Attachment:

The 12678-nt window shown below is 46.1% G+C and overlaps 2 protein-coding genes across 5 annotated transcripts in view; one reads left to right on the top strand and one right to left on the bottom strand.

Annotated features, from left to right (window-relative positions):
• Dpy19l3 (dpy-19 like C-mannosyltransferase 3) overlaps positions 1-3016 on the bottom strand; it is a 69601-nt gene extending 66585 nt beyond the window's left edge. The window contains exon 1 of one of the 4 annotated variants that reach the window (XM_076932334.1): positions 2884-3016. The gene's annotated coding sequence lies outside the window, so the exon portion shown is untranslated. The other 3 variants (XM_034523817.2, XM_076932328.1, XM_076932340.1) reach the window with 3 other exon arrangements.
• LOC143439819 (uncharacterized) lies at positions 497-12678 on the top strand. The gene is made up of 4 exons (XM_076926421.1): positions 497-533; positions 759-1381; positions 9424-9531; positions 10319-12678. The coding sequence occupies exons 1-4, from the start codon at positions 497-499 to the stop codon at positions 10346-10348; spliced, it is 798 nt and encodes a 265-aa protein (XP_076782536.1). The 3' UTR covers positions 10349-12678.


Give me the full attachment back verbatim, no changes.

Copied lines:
The 12678-nt window shown below is 46.1% G+C and overlaps 2 protein-coding genes across 5 annotated transcripts in view; one reads left to right on the top strand and one right to left on the bottom strand.

Annotated features, from left to right (window-relative positions):
• Dpy19l3 (dpy-19 like C-mannosyltransferase 3) overlaps positions 1-3016 on the bottom strand; it is a 69601-nt gene extending 66585 nt beyond the window's left edge. The window contains exon 1 of one of the 4 annotated variants that reach the window (XM_076932334.1): positions 2884-3016. The gene's annotated coding sequence lies outside the window, so the exon portion shown is untranslated. The other 3 variants (XM_034523817.2, XM_076932328.1, XM_076932340.1) reach the window with 3 other exon arrangements.
• LOC143439819 (uncharacterized) lies at positions 497-12678 on the top strand. The gene is made up of 4 exons (XM_076926421.1): positions 497-533; positions 759-1381; positions 9424-9531; positions 10319-12678. The coding sequence occupies exons 1-4, from the start codon at positions 497-499 to the stop codon at positions 10346-10348; spliced, it is 798 nt and encodes a 265-aa protein (XP_076782536.1). The 3' UTR covers positions 10349-12678.